Apparently everyone needs to take the President at his word when he says he is a committed Christian, according to MSNBC. The network's "Morning Joe" crew thinks that those who still question the sincerity of President Obama's faith are "haters" and "knuckleheads."
During a townhall meeting at a New Mexico residence, President Obama proclaimed that he was a "Christian by choice." He said that he came to the faith recently, believing that the Christian precepts of "being my brother's and sister's keeper" and "treating others as they would treat me" defined the kind of life he wanted to live.
In lieu of the quote, Scarborough referenced his own Southern Baptist roots and asserted that Obama is without a doubt a Christian. "When he says things like 'Jesus died for my sins. I'm saved by God's salvation,' that's about as definitive as you can get," he claimed. "At this point, if jackasses out there question his faith, they're just haters."
Scarborough even went so far as to say that to be Christian is to accept Obama at his word. Columnist Mike Barnicle agreed, chastising the "knuckleheads out there who continue this assault on the President based on faith."
Scarborough ripped Fox News' Glenn Beck as being one of the lead "knuckleheads," and that Beck "has said his faith is a communal faith, and this and that and the other are – some gibberish to suggest that Barack Obama doesn't understand what being a Christian means."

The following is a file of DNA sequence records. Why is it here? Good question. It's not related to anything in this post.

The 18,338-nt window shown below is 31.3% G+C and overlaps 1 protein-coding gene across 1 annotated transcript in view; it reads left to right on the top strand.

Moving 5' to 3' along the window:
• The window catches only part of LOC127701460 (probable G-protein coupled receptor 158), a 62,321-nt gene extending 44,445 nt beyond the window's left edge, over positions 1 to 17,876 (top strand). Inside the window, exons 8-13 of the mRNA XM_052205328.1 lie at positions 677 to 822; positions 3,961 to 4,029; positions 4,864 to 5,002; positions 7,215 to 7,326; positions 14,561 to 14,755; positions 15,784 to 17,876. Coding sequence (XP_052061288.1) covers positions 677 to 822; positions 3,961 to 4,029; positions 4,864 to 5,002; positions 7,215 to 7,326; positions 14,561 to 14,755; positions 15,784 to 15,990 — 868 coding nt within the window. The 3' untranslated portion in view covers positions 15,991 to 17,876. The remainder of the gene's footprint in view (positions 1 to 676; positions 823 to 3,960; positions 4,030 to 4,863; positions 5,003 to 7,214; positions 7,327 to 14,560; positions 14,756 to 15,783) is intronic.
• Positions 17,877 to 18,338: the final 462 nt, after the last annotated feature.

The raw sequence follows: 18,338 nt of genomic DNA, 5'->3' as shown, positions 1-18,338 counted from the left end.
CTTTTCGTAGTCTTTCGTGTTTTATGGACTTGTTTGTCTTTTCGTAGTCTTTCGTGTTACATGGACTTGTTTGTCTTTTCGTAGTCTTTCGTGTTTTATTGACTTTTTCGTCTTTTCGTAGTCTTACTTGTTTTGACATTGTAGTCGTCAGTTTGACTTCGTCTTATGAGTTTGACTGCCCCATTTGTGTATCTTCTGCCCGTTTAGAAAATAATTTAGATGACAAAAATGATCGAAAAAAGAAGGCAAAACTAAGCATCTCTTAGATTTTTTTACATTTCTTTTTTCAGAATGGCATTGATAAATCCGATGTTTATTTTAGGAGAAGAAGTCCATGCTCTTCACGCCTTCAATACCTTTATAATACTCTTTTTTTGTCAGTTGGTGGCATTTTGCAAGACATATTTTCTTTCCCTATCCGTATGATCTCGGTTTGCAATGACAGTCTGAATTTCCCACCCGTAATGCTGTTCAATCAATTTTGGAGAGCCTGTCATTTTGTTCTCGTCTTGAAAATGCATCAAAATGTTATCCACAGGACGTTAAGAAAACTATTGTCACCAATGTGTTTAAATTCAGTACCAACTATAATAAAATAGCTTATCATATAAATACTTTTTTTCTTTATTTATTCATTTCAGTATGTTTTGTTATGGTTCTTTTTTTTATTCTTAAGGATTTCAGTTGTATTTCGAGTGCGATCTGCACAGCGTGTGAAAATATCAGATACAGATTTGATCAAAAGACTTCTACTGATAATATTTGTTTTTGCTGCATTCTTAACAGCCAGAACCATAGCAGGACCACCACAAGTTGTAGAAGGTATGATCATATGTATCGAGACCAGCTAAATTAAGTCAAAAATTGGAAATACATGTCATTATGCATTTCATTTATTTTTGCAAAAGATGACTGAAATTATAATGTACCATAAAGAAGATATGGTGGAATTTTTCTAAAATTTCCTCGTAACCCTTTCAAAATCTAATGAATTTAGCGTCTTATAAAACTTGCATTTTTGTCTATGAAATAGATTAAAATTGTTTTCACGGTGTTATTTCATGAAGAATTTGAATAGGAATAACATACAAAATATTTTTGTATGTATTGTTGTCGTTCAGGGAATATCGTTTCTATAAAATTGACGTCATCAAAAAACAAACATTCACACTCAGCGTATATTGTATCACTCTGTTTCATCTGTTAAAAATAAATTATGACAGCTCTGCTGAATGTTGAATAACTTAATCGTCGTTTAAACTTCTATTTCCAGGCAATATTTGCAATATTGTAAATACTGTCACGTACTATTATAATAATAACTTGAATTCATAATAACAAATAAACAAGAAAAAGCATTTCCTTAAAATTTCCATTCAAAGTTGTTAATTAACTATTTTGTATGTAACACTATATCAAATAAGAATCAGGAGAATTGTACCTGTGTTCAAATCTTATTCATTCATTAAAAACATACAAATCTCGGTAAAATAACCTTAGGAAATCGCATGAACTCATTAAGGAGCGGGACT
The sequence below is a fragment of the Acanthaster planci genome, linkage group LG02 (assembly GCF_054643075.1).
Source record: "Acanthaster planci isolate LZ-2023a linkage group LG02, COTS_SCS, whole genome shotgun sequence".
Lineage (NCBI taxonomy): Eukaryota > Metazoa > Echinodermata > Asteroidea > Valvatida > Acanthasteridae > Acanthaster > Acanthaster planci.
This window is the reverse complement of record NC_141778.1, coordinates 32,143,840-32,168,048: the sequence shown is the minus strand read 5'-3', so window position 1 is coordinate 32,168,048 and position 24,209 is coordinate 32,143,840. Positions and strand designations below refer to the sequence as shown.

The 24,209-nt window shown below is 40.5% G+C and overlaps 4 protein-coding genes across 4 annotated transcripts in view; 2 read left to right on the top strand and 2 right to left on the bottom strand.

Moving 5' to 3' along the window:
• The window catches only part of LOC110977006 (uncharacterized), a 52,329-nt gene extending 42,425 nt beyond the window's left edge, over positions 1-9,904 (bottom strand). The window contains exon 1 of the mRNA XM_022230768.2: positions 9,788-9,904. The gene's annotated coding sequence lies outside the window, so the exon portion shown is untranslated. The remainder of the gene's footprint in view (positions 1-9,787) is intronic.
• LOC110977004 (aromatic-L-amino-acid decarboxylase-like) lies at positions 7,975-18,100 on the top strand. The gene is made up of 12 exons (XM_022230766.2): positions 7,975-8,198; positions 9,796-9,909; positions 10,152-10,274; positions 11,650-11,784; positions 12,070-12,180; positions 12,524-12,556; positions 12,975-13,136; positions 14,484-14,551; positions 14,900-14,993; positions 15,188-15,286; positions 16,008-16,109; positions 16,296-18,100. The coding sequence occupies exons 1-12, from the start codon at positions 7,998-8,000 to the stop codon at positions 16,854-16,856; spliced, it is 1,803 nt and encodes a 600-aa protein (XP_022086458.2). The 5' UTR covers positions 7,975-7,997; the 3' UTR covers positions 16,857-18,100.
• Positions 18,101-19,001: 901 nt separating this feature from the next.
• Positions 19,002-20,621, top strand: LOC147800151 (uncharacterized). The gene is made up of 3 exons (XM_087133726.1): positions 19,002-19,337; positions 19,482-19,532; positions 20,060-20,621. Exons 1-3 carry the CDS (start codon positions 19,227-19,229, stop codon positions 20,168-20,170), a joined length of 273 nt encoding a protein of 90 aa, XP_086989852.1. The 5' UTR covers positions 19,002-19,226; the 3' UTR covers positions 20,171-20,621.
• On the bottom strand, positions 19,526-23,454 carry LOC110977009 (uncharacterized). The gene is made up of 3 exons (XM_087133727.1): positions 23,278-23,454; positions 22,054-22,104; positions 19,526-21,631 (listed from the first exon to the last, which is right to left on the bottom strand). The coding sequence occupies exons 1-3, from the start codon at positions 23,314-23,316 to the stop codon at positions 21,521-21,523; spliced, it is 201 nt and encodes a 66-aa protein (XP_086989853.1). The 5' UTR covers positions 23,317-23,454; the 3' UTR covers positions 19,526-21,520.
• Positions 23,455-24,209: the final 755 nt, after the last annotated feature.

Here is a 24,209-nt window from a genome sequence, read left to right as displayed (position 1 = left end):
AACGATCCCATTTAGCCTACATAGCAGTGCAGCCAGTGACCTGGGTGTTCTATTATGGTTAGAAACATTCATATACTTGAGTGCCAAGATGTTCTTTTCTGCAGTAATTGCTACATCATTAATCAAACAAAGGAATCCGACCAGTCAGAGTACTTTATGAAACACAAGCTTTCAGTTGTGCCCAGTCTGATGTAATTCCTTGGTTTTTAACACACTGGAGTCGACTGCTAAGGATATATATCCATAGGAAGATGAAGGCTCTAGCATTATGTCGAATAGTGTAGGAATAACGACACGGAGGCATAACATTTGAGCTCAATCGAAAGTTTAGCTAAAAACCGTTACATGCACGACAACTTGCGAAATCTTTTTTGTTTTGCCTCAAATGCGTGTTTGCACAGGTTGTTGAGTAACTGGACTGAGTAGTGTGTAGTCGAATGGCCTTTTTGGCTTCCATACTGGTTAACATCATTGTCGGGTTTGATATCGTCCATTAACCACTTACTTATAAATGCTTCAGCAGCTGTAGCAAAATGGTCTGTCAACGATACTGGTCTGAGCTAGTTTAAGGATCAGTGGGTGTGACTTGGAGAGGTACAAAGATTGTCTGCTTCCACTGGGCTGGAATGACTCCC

"I don't hold religious show-trials like Glenn Beck and other people on the far right are holding of Barack Obama right now," Scarborough preached. "I think true Christian faith, true Christian charity accepts this man's word and goes on to something else, and creates a new false controversy."
For her part, however, co-host Mika Brzezinski thought the question about his faith was good, compared with "all the ridiculous questions this President has been faced with pertaining to this issue."
A transcript of this segment, which aired on September 29 at 6:00 a.m. EDT, is as follows:
President BARACK OBAMA: I'm a Christian by choice. Um, my family didn't – uh, frankly they weren't, uh, folks who went to Church every week. So I came to my Christian faith later in life. And it was because, uh, the-the precepts of Jesus Christ spoke to me in terms of the kind of life that I would want to lead – being my brothers' and sisters' keeper. Treating others as they would treat me.